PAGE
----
Stories

The IRE Resource Center is a major research library containing more than 27,000 investigative stories.

Most of our stories are not available for download but can be easily ordered by contacting the Resource Center directly at 573-882-3364 or rescntr@ire.org where a researcher can help you pinpoint what you need.

Search results for "flooding" ...

  • Russian River Flooding

    The Press Democrat found that "$6 million dollars in federal grants intended to protect homes along the Russian River from flooding has been spent, in large part, on houses least in danger of flooding and on property owners least in need of money."
  • Rationed Care

    The Star-Telegram looks at problems flooding the taxpayer-funded hospital system in Tarrant County, Texas. The three-part series reveals that unjustified income requirements have cut off uninsured residents from subsidized treatment. Patients have to be poorer than in other urban counties in the state in order to receive non-emergency care and prescription drugs at discount. Other findings include that funding is not reaching patient care, but is "rather being diverted to other, unnecessary items such as construction, renovation and acquisition of building space." Administrators have been slow to add basic services, and a shortage of doctors and supplies has severely hurt patient care.
  • New Jersey fails to protect its wetlands

    The Atlantic City Press reveals how weak enforcement has made "a mockery out of the county's toughest wetlands law." The major findings are that "the N.J. Department of Environmental Protection took forever to resolve cases" and that "penalties were so light that it made economic sense for wetland violators to take their chances." Violators often filled wetlands illegally and this resulted in flooding of the adjacent houses. Another finding is that a state agency created to develop new wetlands has done nothing over the 13 years of its existence.
  • The Foreign Game

    The Dayton Daily News investigates the growing number of foreign athletes at high schools in and around Dayton. The investigation reveals that "a sophisticated and often secret network of sports agents, coaches and middlemen are flooding American high schools and colleges with foreign athletes. The network, frequently using deception to conceal violations of high-school and college athletic regulations, is driven by schools hungry for championships, by foreign athletes desperate to live in America, and by sports agents poised to make millions should a single grateful player become a star."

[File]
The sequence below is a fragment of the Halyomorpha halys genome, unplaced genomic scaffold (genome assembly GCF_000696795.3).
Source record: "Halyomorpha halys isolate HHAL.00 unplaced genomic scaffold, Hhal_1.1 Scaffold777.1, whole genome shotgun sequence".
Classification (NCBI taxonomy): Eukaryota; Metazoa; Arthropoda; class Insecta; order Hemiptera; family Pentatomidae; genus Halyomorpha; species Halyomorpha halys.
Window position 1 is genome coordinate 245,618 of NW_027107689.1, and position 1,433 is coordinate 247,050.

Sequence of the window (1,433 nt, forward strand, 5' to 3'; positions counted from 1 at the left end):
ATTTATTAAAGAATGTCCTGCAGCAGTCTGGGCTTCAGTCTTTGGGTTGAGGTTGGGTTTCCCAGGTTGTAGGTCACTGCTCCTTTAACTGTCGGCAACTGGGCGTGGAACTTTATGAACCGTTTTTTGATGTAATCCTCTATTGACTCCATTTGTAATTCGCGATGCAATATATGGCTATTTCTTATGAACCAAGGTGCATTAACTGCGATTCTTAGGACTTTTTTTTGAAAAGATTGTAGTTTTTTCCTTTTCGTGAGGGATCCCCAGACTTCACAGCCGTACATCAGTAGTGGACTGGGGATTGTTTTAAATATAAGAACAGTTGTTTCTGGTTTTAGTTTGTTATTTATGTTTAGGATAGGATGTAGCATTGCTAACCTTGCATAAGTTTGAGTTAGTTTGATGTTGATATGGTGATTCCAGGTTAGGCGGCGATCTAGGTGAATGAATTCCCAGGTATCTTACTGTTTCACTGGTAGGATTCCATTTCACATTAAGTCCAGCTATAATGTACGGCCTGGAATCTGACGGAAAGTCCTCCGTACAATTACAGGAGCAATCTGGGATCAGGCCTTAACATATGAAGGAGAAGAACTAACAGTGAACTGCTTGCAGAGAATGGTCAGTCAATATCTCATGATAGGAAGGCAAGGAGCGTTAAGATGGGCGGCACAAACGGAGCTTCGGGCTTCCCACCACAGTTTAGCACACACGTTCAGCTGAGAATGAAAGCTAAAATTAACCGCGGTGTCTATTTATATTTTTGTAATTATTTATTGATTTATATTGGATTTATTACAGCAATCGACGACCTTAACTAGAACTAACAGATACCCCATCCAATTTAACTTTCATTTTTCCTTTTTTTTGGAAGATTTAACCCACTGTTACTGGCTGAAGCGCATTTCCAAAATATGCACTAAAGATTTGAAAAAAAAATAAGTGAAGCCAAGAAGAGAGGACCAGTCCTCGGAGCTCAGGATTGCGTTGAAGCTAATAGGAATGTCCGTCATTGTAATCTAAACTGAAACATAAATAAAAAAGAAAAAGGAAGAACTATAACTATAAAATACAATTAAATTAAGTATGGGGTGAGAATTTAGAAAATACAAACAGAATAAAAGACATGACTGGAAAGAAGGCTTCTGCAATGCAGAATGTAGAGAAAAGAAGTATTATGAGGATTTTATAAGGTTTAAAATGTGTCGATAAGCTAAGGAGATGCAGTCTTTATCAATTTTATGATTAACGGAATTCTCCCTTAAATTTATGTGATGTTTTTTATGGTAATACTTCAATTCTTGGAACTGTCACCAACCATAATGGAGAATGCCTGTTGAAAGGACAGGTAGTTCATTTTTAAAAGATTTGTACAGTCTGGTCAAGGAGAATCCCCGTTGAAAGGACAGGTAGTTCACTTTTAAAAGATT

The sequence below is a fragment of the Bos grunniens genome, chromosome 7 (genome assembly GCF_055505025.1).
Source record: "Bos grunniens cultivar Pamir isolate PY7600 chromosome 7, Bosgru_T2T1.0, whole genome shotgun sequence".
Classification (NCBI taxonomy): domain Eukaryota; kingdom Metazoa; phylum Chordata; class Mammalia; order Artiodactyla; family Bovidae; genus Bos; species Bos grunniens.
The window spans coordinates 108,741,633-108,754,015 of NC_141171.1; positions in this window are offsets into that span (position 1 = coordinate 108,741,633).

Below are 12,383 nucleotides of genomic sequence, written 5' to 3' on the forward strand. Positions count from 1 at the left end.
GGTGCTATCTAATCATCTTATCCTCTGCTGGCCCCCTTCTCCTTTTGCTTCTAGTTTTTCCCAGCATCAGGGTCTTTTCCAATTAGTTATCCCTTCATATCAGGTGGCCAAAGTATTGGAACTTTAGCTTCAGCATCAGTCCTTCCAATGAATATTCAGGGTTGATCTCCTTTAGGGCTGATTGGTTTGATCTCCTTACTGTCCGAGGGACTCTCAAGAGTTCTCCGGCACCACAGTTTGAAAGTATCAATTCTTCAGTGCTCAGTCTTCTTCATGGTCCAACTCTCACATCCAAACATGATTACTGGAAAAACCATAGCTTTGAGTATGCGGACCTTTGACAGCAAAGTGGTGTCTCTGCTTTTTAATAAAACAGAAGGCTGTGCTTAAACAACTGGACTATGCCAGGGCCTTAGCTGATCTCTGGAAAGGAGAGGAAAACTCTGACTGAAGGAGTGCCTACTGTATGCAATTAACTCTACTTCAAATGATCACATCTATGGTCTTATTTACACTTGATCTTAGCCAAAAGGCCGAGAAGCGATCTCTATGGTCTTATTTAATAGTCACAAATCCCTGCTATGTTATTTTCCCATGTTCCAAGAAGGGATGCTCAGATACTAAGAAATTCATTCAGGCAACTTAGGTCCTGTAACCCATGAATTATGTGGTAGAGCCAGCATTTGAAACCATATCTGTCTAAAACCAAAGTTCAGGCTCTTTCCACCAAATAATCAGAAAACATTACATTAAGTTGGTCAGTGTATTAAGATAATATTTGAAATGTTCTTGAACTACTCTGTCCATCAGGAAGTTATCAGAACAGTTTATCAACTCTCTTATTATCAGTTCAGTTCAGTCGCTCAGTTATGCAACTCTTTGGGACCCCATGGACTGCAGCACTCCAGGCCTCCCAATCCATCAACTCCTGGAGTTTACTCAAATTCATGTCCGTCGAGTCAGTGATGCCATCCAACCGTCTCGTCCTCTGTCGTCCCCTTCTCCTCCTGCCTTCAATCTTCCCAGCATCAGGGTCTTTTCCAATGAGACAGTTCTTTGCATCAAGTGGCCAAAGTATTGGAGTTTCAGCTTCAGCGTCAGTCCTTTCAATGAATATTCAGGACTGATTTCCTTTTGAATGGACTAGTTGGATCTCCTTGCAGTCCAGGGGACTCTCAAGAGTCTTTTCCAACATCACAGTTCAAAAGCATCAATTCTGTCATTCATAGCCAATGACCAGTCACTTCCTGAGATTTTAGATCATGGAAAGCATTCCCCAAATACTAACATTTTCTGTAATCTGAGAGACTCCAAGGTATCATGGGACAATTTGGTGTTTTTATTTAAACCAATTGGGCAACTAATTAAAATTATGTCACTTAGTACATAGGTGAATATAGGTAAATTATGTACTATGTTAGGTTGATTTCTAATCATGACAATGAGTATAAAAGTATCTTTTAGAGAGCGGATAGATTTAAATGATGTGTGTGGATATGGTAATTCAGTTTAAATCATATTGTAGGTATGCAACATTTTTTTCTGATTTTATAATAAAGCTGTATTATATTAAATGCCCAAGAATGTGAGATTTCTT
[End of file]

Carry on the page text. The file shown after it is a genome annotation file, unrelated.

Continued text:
• Damage Control; Out of Control

    This two-part series on flooding in Houston looks at the relationship between development, city government and the city's flooding problem. City government continues to use outdated flood plans that allow developers to build where they shouldn't, digging inadequate detention ponds and failing to tell homeowners in flood plains that they might want to buy flood insurance.
  • A Flood of Problems

    A Columbia Missourian investigation reveals the neglect of local city and county officials in planning and handling storm water floods amidst new development. Boone County and city of Columbia systems for handling planning subdivisions place "little emphasis on storm water's potential to cause flooding or damage water quality."
  • Russian mob

    KIRO Team 7 investigates how Russian organized crime has taken control of Washington's salvaged auto industry. Russian criminals are flooding the city's used-car market with poorly rebuilt, dangerous vehicles, and are duping consumers out of millions dollars of year, the story reveals. Reporters went undercover to document the criminal structure.
  • The Trouble With Dams

    More than 100,000 dams regulate American rivers and creeks, Atlantic Monthly reports. But the progress which dams epitomized has been called into question by experts. Making rivers navigable for barges costs taxpayers millions in subsidies, which often benefits the largest companies the most. Lobbyists have kept these subsidies high. Damage is also done by flooding that occurs as a result of dams. The environment suffers many different kinds of reactions. "If water policy gets dragged kicking and screaming into the age of limits, we'll probably find we have more than enough water to go around," the magazine reports.
  • River at Risk: Focus on the Illinois

    This series of articles examines the Illinois River and the threat to transportation and aquatic life by increasingly frequent flooding and serious siltation The sediment accumulating at the bottom of the river causes barges and casino riverboats to get stuck and has contributed to the decline of river-bottom plants.
  • State Fails to Inspect large Dams; State begins checks of NE Iowa dams

    A Des Moines Register investigation revealed that "state officials have failed to inspect major dams across Iowa since 1990 despite a state law requiring such checks."